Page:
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Living Skillfully with the Four Agreements

It's New Age woo woo. Is it "skillful"?

by
Charlie Martin

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January 5, 2014 - 4:00 pm
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Because it’s the beginning of a new year, and because I’ve been slack for several weeks on the Buddhism column, and because after all Gautama himself said that he was teaching basically just one simple thing that he found himself just explaining in many different ways, and because finally it’s my column and I can do what I want, I’m going to start this time by repeating again the core of the Buddha’s teaching, suitably rephrased so as to seem creative and original and avoid copyright problems with the people I’m stealing it from. So here they are, the Four Noble Truths, with only as much Sanskrit as necessary.

  1. Our ordinary lives are full of duhkha, badly translated as “suffering” and better translated as unpleasantness, agitation, discomfort. (The root word is actually connected to the idea of a cart wheel that’s got a bad axle: it isn’t rolling smoothly and the bump bump bump is making us cart-sick.)
  2. Dukhka arises because of our efforts to re-order the universe to our liking. We thirst for pleasant experiences; we try to make things be just how we’d like them to be; and we try to un-make things that aren’t the way we want them to be. All of these things come down to a kind of ignorance of the way that we and everything around us can’t be made to hold still; everything changes.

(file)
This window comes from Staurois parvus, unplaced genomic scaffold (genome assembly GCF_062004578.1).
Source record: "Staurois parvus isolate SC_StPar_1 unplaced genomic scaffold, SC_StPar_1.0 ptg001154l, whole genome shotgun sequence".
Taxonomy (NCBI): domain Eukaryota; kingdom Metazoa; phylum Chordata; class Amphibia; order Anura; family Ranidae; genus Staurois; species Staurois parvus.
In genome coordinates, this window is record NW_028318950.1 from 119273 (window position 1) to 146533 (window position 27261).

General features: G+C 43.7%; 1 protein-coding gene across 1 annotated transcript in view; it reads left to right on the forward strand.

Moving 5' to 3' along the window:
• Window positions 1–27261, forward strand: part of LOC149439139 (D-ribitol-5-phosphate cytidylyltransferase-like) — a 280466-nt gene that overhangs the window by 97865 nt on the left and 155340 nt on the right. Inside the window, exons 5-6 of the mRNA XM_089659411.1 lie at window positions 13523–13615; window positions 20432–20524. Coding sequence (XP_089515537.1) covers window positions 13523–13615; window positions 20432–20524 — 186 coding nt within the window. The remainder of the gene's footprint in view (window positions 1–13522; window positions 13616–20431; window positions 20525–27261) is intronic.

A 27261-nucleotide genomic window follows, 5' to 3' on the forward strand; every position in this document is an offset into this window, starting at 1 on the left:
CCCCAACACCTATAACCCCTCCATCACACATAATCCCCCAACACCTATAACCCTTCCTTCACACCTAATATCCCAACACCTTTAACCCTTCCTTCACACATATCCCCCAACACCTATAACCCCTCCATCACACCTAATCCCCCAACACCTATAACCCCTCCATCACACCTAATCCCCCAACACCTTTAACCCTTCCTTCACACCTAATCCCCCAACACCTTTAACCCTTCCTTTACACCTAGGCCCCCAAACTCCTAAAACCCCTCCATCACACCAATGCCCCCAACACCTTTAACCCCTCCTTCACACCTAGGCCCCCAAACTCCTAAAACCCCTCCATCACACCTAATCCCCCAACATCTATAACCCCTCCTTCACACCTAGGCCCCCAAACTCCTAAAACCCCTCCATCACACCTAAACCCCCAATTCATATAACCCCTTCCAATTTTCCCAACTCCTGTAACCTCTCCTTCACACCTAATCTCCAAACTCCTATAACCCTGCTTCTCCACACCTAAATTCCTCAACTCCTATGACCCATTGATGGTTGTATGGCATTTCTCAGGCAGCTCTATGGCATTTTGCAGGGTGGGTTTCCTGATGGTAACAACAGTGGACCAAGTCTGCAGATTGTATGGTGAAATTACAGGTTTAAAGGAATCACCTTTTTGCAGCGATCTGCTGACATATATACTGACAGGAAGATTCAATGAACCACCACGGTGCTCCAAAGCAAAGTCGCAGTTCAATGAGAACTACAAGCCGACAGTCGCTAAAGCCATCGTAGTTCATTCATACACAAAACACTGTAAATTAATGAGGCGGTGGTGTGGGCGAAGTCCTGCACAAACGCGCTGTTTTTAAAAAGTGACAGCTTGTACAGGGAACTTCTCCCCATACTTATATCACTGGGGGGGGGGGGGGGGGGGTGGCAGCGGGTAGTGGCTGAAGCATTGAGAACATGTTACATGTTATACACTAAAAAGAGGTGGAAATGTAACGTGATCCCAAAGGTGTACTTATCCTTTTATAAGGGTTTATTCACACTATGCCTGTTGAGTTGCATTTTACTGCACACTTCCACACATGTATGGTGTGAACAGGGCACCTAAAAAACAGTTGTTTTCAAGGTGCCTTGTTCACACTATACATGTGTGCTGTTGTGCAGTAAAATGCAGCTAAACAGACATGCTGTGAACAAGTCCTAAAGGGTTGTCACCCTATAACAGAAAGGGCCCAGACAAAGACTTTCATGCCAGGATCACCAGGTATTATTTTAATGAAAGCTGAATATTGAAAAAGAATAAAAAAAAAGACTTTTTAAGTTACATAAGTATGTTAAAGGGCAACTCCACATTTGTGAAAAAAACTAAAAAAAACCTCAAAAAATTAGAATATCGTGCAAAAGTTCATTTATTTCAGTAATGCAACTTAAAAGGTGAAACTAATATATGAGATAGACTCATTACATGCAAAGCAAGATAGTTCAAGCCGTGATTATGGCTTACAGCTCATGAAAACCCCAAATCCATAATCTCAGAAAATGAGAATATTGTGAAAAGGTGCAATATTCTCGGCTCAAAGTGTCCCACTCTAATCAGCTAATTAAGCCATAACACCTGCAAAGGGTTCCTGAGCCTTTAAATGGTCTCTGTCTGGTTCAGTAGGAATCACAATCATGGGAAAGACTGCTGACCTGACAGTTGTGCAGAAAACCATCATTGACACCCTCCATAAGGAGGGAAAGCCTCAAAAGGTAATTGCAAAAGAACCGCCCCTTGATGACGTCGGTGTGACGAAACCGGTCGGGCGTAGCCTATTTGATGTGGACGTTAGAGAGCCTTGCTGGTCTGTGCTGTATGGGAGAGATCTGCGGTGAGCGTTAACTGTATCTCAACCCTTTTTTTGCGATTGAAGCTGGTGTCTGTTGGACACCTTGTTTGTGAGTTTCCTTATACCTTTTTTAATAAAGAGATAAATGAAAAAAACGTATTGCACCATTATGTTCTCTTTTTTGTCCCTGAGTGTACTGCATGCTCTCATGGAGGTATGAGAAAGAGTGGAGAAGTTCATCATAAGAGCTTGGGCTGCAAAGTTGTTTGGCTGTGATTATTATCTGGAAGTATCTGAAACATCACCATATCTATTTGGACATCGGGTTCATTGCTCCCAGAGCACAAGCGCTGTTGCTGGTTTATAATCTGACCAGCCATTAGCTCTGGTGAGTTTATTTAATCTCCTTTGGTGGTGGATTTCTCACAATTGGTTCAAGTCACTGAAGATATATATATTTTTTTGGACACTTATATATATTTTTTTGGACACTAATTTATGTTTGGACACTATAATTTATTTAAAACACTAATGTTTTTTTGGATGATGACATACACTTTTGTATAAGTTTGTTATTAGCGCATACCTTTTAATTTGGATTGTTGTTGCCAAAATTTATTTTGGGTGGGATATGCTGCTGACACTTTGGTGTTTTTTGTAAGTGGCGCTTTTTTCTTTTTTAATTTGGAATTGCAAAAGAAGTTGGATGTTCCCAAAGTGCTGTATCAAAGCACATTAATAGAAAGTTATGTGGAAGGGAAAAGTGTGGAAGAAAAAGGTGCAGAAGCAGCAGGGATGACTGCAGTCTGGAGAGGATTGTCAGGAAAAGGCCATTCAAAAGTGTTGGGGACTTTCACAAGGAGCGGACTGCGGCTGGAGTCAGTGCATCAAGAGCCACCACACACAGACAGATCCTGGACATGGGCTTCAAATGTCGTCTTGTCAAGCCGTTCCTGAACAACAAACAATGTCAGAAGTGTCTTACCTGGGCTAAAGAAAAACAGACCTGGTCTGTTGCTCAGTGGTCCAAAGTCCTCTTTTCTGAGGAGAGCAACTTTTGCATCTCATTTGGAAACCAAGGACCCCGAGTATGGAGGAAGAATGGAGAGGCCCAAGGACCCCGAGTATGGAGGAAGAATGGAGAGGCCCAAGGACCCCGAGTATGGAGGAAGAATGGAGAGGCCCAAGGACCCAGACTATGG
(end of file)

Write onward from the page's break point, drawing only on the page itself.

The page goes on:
3. This special discomfort ceases when we stop trying to force things.
  4. We can learn to stop trying to force things by practicing what the Buddha called “skillful means”, upaya.

Which is all well and good, but how?

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All Comments   (5)
All Comments   (5)
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The Four Agreements are a brilliantly simple path to personal peace.
38 weeks ago
38 weeks ago Link To Comment
I would find it impossible to resist the crack that you up and went and bought out the dimestore...

...Except this actually fairly good advice, as far as it goes, and for the brief glance you can give us. And as you say, it's not actually Buddhism.
38 weeks ago
38 weeks ago Link To Comment
It's not, and yet I do think it's essentially kusala, skillful. Its a way of getting at the desire to make things be the way you want them.
38 weeks ago
38 weeks ago Link To Comment
Charlie, what's the answer to the claim that "the desire to make things be the way you want them" is the driving force behind all human progress? In other words, the belief that Buddhism makes you passive? "So much injustice in the world. Are we to just accept it as 'the way things are' and try to meditate ourselves beyond caring?"

I don't know of any Buddhist (lay person, at least) who fits this profile. And of course, there are any number of activist Buddhists running around. Yet the accusation of passivity continues to come up - even among Buddhists.

Just wondering what you think.
38 weeks ago
38 weeks ago Link To Comment
I think it's the difference between desire and obsession, or something close to that. Elon Musk clearly wants to make spaceflight cheap and supersonic trains a reality. He can want it and work toward it; if he lies awake at night because he can't take a hyperloop train tomorrow morning, that's duhkha.

Actually, Wildmind had a nice piece today on the difference between
"feelings" and "thoughts": http://www.wildmind.org/blogs/on-practice/separating-feelings-and-thoughts

Maybe the difference is between feeling the desire to do something, and thinking about feeling the desire.

Hm. "I'm hungry." Simple feelings. "As God is my witness, I'll never be hungry again!" Thinking, and suffering.
38 weeks ago
38 weeks ago Link To Comment
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